EXPLORE: Sometimes Our Plans For Action Are Mostly Just An Active Effort To Reinforce or Revive Your Original Principles And Ideas

By Paul Maslany | June 9th, 2017

Sometimes, when we are trying to rebuild or rebrand ourselves, or improve our leadership style, we are really just trying to do a better job at what we originally were committed to. Sometime since then, we lost our way. Maybe the bottom line became more important than our original principles, or perhaps we were distracted or simply overwhelmed.  This can actually apply to so many people who aren’t leaders, as well.  My own personal journey has had some pretty extreme ups and downs. The more I manage to stick to my original principles though, and be the me I know I am, the easier I found success.

When I was hired by Zac to work at Salt IO I never imagined that 2 years later my role wouldn’t be the new programmer, as I had expected (and originally planned), but would be more the role of online blogger/journalist, podcast producer, and media manager.  That’s the simplest way to describe what I actually do. Technically, my title is Team Administrator, Research Assistant, and Podcast Producer & Co-Host.  I do have some administration duties, but I found my way to do something I’m drawn to, and good at, by following my principles. I committed myself to learning how to code, all while doing whatever I could in the meantime to add value to the company. By following what I was good at, but not giving up on my commitments, I was able to find my own path, and my own place in the company. Now that I have that place, it’s a place I can continue to grow from. It might not be doing code, as I imagined, but it’s still tech, and I’m still learning and growing. Who knows? One day, I might be a programmer. As you will read below, at Salt we live by “You Don’t Always Know What’s Going to Happen.”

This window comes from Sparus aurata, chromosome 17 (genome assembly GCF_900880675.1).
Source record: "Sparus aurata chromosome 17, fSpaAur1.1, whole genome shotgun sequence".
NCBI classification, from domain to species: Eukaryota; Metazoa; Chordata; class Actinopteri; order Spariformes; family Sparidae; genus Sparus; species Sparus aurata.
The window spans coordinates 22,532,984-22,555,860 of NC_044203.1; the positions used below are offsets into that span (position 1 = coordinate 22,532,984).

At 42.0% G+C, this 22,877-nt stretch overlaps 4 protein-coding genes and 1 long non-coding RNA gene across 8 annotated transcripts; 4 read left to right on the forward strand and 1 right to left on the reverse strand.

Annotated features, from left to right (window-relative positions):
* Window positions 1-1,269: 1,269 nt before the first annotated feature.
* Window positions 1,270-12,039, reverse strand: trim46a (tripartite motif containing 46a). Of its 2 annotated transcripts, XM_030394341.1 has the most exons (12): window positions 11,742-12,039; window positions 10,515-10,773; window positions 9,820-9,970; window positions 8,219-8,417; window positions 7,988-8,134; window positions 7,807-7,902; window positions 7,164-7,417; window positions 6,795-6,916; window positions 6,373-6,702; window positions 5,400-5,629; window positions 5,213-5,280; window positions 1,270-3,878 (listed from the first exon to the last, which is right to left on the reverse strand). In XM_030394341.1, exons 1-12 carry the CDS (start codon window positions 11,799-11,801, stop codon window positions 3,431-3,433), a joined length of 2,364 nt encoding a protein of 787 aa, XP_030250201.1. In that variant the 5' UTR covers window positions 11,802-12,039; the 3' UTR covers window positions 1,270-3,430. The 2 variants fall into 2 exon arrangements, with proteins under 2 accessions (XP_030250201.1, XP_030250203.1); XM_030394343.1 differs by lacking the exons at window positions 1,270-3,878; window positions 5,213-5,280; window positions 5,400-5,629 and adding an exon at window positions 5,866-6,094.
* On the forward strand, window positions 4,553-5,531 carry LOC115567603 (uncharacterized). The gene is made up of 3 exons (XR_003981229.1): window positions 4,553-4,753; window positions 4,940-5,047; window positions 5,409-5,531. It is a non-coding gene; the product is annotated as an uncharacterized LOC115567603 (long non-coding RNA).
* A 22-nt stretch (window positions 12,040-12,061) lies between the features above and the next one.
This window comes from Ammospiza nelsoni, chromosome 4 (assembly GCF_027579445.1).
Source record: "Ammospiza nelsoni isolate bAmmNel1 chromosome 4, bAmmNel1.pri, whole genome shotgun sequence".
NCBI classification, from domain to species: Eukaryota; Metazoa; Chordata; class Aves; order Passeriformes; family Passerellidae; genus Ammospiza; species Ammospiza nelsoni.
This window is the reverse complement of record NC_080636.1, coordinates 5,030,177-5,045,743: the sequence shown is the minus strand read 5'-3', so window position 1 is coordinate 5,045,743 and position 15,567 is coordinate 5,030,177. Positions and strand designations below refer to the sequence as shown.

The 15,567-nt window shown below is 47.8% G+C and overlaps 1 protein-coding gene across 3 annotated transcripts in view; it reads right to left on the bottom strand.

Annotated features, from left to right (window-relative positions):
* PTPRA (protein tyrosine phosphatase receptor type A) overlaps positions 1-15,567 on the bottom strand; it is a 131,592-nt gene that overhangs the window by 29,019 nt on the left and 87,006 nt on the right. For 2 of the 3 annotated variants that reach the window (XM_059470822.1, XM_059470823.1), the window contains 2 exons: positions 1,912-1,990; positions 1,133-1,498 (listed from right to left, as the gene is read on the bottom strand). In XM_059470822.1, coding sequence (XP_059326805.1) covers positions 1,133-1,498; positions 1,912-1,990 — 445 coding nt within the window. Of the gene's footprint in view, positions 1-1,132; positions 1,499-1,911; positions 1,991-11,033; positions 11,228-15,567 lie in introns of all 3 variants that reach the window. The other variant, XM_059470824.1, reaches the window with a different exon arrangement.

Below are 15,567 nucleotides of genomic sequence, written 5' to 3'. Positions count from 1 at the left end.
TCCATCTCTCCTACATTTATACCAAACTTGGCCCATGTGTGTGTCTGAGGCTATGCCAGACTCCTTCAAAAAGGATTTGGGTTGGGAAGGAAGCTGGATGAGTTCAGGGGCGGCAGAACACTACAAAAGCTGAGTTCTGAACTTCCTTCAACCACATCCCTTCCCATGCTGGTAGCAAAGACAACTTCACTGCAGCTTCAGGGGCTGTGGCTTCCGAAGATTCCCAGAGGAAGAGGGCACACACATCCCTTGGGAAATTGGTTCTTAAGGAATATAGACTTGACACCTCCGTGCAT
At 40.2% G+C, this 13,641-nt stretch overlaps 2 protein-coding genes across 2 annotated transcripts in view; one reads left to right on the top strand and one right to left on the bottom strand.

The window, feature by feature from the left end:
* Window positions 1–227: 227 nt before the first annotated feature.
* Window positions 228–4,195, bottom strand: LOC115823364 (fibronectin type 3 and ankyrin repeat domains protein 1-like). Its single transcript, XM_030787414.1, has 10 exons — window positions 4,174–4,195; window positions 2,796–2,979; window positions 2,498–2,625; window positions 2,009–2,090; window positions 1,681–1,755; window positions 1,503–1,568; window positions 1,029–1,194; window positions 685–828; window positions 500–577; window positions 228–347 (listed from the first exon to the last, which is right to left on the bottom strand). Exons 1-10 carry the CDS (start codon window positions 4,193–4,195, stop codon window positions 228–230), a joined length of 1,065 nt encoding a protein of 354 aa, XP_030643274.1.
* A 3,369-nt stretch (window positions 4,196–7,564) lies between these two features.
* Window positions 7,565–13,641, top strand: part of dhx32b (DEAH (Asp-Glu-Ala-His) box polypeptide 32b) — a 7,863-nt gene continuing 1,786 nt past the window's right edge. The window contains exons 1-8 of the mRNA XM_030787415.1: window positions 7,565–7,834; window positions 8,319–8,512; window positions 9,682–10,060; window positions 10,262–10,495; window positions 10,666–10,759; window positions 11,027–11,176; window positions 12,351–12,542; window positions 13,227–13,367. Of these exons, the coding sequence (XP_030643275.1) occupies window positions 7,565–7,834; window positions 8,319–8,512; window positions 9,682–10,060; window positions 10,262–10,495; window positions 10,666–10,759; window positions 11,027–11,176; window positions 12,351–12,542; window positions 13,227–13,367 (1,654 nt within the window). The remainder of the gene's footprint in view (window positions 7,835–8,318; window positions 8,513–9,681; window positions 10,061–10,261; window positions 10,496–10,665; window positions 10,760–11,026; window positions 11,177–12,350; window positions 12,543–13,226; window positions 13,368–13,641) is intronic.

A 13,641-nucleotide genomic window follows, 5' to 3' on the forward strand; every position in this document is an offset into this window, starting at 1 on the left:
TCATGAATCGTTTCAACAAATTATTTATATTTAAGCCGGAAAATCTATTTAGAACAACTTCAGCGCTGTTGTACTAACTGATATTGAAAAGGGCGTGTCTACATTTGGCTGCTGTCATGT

Zac, my boss, is taking a leadership development course with Errol from Leader 193. Zac shared the most recent leg of his journey and its results on the air this week in Leadership in Tech's 25th Episode, and it reminded me how most of the time the thing holding us back is ourselves.  Episode 25: “I Love It!” gave me deja vu, and took me back to those early days of when I first was hired by Salt IO.  I think it was actually my first assignment, and it was to make a PowerPoint deck to show the company's principles, and what we’re about.  The original deck had 6 main slides, for 6 main principles.  We expanded the deck to have 2 additional sections, rules and guidelines.  These sections were much larger than the first, especially the rules section.

Zac and Errol do a great job going through Zac’s action plan, and breaking it all down.  I’m not going to repeat it, not necessarily. I’m going to show what Zac’s thought process was almost 2 years ago in regards to the points he brings up as his main plan of action, and show how most of them aren’t just similar but are actually identical!  Oftentimes we know what we have to do from the beginning, or we might think we’re in line with our principles but our clients or co-workers might perceive things differently.  It’s best to re-evaluate every so often, to make sure we are doing things the right way and not falling short on the things that are the most important, such as customer relations.  Below is the actual Salt IO Company Principles.


Salt IO | What We’re About


(August 2015)

1) We Don’t Always Know What Is Going To Happen.

This means that nothing is concrete. It’s okay to hope for the best, but we should prepare for the worst. Spending extra time or resources ensuring that we are prepared for any variable is a much safer strategy than attempting to complete projects or mandates with the bare minimum. The cost of a disaster that you’re not prepared for, especially depending on the importance of the project (as Zac said this week, there’s a big difference between writing software for a space shuttle, and software for an iPhone), could quite literally be your job, even your career.